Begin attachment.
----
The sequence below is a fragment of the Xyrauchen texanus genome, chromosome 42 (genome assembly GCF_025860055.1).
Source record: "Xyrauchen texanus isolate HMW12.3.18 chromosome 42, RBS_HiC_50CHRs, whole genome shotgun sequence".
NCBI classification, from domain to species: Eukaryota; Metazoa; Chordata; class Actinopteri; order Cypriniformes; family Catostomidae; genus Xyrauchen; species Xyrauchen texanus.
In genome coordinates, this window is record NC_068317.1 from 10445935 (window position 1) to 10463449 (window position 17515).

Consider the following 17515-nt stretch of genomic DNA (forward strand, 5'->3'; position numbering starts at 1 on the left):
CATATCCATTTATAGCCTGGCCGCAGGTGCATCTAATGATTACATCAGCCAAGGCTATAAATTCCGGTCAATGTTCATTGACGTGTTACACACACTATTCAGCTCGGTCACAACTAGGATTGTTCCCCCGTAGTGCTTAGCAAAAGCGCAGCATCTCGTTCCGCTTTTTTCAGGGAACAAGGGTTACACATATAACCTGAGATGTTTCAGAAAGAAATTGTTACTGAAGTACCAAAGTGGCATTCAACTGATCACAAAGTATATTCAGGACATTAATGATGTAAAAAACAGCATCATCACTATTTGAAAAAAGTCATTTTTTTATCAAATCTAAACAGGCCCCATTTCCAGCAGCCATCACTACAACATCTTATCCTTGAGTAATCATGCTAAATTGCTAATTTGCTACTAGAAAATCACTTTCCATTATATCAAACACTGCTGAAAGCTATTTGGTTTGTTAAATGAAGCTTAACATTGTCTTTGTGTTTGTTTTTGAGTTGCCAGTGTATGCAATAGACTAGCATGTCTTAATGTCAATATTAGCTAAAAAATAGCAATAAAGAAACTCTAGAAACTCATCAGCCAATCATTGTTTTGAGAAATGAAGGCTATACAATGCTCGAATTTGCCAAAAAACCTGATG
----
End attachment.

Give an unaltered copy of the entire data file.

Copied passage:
The sequence below is a fragment of the Xyrauchen texanus genome, chromosome 42 (genome assembly GCF_025860055.1).
Source record: "Xyrauchen texanus isolate HMW12.3.18 chromosome 42, RBS_HiC_50CHRs, whole genome shotgun sequence".
NCBI classification, from domain to species: Eukaryota; Metazoa; Chordata; class Actinopteri; order Cypriniformes; family Catostomidae; genus Xyrauchen; species Xyrauchen texanus.
In genome coordinates, this window is record NC_068317.1 from 10445935 (window position 1) to 10463449 (window position 17515).

Consider the following 17515-nt stretch of genomic DNA (forward strand, 5'->3'; position numbering starts at 1 on the left):
CATATCCATTTATAGCCTGGCCGCAGGTGCATCTAATGATTACATCAGCCAAGGCTATAAATTCCGGTCAATGTTCATTGACGTGTTACACACACTATTCAGCTCGGTCACAACTAGGATTGTTCCCCCGTAGTGCTTAGCAAAAGCGCAGCATCTCGTTCCGCTTTTTTCAGGGAACAAGGGTTACACATATAACCTGAGATGTTTCAGAAAGAAATTGTTACTGAAGTACCAAAGTGGCATTCAACTGATCACAAAGTATATTCAGGACATTAATGATGTAAAAAACAGCATCATCACTATTTGAAAAAAGTCATTTTTTTATCAAATCTAAACAGGCCCCATTTCCAGCAGCCATCACTACAACATCTTATCCTTGAGTAATCATGCTAAATTGCTAATTTGCTACTAGAAAATCACTTTCCATTATATCAAACACTGCTGAAAGCTATTTGGTTTGTTAAATGAAGCTTAACATTGTCTTTGTGTTTGTTTTTGAGTTGCCAGTGTATGCAATAGACTAGCATGTCTTAATGTCAATATTAGCTAAAAAATAGCAATAAAGAAACTCTAGAAACTCATCAGCCAATCATTGTTTTGAGAAATGAAGGCTATACAATGCTCGAATTTGCCAAAAAACCTGATG